Bank of Canada Governor Stephen Poloz summed up the Canadian economy best by calling it “another year in the serial-disappointment series.”
For investors in Canadian assets the disappointments ran the gamut from stocks to bonds to the currency as the collapse in commodity prices sapped growth in the world’s 11th-largest economy. So let’s catalog the pain, say good riddance to Canada’s horrible year and contemplate sunnier days ahead:
1. Among Developed World’s Worst Stock Markets
The Standard & Poor’s/TSX Composite Index has plunged 11 percent since the beginning of the year for the worst showing among its Group of 10 peers as crude oil’s 35 percent tumble weighed on stocks. Of the world’s 24 developed markets, only the exchanges of Greece and Singapore have performed worse.
“There’s really been no place to hide in the Canadian equities side,” said Bruce Cooper, chief investment officer at the asset management arm of Toronto-Dominion Bank, which has about $260 billion under management. Resources have been “atrocious,” banks have lost money and everything else has been a mixed bag, he said. Next year is going to be challenging too because the same fundamental headwinds are in place. “We live in a low- growth world.”
2. Spectacular Swoons
The carnage in the S&P/TSX has been wide and deep with about 65 percent of 240 stocks in the equity gauge ending the year in the red. Also evident were the flame outs of some of the country’s most high-profile stocks. Valeant Pharmaceuticals Inc., which had doubled earlier in the year to briefly eclipse Royal Bankof Canada as the most valuable company in Canada, tumbled 56 percent from its peak amid scrutiny over its pricing practices. Bombardier Inc. slid 67 percent as the struggling planemaker had to seek a cash infusion from the Quebec government as well as raising debt and equity to keep its jetliner programs on track. Baytex Energy Corp. was hit by a perfect storm of sliding oil prices and high debt. Its 81 percent drop this year made it the worst-performing stock in the index.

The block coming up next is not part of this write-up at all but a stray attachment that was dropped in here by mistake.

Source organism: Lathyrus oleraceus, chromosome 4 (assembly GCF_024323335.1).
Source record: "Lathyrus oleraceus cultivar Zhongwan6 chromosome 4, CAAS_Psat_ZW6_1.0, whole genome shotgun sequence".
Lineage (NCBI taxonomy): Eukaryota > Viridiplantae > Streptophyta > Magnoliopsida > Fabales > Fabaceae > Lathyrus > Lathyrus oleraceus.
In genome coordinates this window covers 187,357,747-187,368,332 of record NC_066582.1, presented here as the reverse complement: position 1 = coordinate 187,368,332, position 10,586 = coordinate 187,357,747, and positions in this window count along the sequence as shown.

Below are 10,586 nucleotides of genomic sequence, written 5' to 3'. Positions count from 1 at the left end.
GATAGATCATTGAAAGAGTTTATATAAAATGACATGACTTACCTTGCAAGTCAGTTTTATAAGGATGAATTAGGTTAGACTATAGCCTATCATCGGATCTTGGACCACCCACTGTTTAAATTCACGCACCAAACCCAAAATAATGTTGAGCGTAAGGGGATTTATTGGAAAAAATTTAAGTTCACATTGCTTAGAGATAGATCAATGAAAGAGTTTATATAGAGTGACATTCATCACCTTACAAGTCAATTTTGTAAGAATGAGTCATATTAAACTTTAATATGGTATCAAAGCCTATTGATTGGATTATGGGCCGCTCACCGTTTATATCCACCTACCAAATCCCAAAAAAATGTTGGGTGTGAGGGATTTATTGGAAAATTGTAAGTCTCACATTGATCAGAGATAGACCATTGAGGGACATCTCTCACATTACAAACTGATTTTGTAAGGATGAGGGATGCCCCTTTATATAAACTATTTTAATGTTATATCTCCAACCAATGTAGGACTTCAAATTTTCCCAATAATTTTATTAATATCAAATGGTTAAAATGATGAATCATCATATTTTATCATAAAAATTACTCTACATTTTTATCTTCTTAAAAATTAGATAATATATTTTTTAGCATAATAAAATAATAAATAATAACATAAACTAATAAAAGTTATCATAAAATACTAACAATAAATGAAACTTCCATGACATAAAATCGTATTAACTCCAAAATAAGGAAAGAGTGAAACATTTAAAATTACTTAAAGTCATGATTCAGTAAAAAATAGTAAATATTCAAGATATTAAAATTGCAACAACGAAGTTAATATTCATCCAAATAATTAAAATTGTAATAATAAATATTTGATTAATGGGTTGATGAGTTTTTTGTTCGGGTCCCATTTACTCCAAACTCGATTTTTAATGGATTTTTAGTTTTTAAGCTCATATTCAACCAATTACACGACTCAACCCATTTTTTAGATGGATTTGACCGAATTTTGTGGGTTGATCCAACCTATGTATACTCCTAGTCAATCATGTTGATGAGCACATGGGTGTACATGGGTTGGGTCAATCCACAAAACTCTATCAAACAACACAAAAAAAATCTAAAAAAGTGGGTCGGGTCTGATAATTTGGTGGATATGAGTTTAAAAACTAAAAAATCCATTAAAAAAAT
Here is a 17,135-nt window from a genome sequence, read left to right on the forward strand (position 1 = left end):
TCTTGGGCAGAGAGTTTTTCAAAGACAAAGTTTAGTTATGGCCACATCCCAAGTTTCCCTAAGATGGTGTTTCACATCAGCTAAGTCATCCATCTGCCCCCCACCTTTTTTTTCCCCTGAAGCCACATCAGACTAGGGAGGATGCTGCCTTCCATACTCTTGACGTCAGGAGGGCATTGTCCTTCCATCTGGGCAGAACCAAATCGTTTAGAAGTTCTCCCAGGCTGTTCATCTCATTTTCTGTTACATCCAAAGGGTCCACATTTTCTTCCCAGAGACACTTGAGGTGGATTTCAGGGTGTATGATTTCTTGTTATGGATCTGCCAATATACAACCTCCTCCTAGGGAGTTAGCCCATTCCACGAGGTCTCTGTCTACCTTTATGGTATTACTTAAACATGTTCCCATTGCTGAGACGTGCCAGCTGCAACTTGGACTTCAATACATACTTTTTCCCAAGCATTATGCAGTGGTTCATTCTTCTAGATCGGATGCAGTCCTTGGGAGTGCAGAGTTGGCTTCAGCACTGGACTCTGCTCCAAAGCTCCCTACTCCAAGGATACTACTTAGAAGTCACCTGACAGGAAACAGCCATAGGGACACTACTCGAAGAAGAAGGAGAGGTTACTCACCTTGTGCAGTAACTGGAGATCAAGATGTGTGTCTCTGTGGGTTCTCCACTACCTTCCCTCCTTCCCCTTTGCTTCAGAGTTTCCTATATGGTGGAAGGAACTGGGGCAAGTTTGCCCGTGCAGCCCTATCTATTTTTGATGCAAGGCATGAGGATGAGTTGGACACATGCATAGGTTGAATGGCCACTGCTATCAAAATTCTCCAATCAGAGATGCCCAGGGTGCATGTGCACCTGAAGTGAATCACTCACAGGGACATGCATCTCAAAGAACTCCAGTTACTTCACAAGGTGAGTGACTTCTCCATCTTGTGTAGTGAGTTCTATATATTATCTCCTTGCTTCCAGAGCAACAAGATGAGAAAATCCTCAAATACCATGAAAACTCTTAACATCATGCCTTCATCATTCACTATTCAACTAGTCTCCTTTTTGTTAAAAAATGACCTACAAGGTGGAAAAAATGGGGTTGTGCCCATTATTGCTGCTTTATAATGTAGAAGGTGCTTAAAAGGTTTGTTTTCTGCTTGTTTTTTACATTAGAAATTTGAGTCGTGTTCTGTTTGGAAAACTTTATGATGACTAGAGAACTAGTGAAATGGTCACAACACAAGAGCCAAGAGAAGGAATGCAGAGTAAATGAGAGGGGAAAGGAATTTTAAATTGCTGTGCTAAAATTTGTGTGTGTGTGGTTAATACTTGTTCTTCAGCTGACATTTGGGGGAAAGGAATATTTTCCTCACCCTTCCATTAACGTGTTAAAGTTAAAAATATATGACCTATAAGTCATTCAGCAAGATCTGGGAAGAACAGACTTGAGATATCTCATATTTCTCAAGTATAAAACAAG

“The Canadian market did not have a good year at all. It’s been the kicking bag globally,” said Greg Taylor, a Toronto- based fund manager at Aurion Capital Management Inc. which has about C$7.2 billion ($5.2 billion) under management. “Everyone’s been trying to get off of it for fear of commodities, for fear of the slowdown in western Canada, for fear of a potential housing crisis.”
Bearishness on Canada has created a buying opportunity for 2016 because there are so few active managers in the market right now, he said. The U.S. dollar will peak after last week’s Federal Reserve interest rate hike, giving investors a bounce in gold and oil and creating a short-term buying opportunity in commodities, Taylor said.
3. Junkiest of the Junk
Canada’s status as one of the costliest places to drill and mine for oil also made the country’s high-yield bonds the least desirable among its industrialized peers this year. Junk bonds lost nearly 12 percent as of Dec. 18, the worst-performing among G-10 countries, according to Bank of America Merrill Lynch data.
“Towards the end of the year, because a lot of high-yield managers have taken their bruises in certain pockets, there’s a general aversion to risk,” said Nicholas Leach, high- yield portfolio manager at CIBC Asset Management, who helps manage C$2 billion. “I don’t think any managers wanted to really take on additional risk given that their risk buckets might have been totally consumed by energy and basic materials throughout the year.”
Bond investors should see above-coupon returns in consumer- driven sectors in 2016 because the lower commodity prices will leave consumers with more money in their pockets, he said.
“It’s the best opportunity since 2011 in terms of yield and credit spreads,” Leach said.
4. Loonie Plummet Worst of G10
The Canadian dollar has slumped alongside the price of oil this year, reaching an 11-year low as crude dipped below $35 a barrel in December. The weak oil price and the Federal Reserve’s plans for further hikes to the key U.S. interest rate in 2016 mean that the loonie still has further to fall, said Emanuella Enenajor, senior economist at Bank of America Merrill Lynch, by phone from New York.
She sees the dollar at $1.45 in the first quarter of 2016, from about $1.40 now, she said.
5. We’ll Always Have Housing — Except in Calgary
The torrid pace of housing price increases continued — at least in Toronto and Vancouver. In EasternCanada prices were flat, while in Alberta they plummeted, once again on oil. This “trifurcation” of the housing market, as the Bank of Canada termed it, prompted the government and regulators to cool markets in the hottest regions, including the doubling of down- payments to 10 percent on homes above C$500,000.
House prices jumped 10 percent in Toronto and 18 percent in Vancouver while they slumped 2 percent in Calgary, compared with a 7 percent national average gain, according to the Canadian Real Estate Association.
“You don’t want housing to be the bright spot particularly if you want manufacturing exports to lead growth, but given our low rate environment, housing has been one of the key bright spots of the economy,” said Enenajor. She expects that to remain a fundamental support for Canada next year as Monetary Policy remains stimulative.
–With assistance from Katia Dmitrieva.